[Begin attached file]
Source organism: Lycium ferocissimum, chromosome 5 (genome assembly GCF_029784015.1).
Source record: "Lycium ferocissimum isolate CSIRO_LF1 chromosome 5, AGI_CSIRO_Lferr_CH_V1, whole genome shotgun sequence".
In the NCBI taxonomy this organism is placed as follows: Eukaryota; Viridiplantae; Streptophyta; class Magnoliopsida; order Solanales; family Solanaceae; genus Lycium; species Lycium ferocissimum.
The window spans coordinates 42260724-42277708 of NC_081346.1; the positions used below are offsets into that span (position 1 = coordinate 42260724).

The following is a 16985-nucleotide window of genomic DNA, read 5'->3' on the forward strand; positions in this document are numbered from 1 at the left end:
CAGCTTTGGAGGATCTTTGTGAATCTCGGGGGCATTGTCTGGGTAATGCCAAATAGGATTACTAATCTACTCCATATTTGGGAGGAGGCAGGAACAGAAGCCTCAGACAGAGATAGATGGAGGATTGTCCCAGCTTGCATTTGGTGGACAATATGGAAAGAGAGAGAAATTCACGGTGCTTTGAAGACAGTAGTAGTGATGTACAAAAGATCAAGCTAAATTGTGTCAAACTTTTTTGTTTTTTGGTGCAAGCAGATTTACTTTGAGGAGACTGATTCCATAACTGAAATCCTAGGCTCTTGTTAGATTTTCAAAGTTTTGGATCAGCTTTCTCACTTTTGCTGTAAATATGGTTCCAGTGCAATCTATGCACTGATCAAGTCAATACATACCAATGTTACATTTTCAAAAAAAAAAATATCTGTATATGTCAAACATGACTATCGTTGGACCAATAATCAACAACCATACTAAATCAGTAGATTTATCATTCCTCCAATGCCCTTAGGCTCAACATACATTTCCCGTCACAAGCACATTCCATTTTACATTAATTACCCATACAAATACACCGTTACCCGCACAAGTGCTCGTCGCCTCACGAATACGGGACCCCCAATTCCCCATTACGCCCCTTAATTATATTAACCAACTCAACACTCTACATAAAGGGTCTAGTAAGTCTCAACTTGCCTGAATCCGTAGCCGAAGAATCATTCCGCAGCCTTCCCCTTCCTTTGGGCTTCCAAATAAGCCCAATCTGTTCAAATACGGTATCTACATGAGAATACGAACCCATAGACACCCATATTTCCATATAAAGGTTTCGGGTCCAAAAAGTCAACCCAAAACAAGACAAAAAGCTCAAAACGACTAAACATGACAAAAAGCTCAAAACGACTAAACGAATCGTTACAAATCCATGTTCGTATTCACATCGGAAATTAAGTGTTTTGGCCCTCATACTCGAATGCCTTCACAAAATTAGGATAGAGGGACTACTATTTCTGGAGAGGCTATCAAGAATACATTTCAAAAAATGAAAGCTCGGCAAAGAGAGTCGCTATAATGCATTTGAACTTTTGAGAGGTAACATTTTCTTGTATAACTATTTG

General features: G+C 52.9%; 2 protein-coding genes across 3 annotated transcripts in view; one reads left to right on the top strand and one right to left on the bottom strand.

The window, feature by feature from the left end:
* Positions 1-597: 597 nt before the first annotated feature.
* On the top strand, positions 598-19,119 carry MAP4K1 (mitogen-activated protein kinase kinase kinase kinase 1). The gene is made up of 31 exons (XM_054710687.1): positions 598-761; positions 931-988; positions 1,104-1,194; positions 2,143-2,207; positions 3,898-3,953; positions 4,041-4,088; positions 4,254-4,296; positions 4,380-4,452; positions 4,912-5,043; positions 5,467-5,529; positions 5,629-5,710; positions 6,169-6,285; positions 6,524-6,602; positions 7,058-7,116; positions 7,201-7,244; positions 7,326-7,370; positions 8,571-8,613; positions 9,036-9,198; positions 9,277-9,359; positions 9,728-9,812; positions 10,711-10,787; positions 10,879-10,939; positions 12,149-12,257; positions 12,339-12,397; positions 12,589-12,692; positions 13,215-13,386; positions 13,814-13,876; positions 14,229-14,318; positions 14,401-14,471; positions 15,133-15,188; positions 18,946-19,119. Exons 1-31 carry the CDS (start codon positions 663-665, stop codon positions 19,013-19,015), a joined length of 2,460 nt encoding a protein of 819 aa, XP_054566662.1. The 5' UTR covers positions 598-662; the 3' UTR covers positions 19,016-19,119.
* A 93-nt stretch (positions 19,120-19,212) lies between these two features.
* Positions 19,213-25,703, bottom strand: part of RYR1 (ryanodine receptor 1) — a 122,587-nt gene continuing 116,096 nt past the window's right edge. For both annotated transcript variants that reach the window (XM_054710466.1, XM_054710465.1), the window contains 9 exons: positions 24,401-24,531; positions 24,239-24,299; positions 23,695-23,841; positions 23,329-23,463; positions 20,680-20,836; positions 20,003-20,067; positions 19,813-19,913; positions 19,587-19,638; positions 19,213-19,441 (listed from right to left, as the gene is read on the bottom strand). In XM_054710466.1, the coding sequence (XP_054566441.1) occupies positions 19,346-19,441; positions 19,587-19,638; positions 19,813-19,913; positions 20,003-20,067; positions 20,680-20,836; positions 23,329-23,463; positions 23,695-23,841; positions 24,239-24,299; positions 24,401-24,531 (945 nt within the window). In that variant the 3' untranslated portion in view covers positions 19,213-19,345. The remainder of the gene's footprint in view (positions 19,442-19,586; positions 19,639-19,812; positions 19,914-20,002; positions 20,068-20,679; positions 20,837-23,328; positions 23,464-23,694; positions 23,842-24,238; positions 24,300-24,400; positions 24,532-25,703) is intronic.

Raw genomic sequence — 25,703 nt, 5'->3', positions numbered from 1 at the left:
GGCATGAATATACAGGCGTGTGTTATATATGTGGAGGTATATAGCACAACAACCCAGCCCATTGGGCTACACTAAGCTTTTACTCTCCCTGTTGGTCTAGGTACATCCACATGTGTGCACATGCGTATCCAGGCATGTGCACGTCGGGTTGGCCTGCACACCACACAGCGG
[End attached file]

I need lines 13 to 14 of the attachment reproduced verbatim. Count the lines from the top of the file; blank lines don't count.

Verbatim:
Raw genomic sequence — 25,703 nt, 5'->3', positions numbered from 1 at the left:
GGCATGAATATACAGGCGTGTGTTATATATGTGGAGGTATATAGCACAACAACCCAGCCCATTGGGCTACACTAAGCTTTTACTCTCCCTGTTGGTCTAGGTACATCCACATGTGTGCACATGCGTATCCAGGCATGTGCACGTCGGGTTGGCCTGCACACCACACAGCGG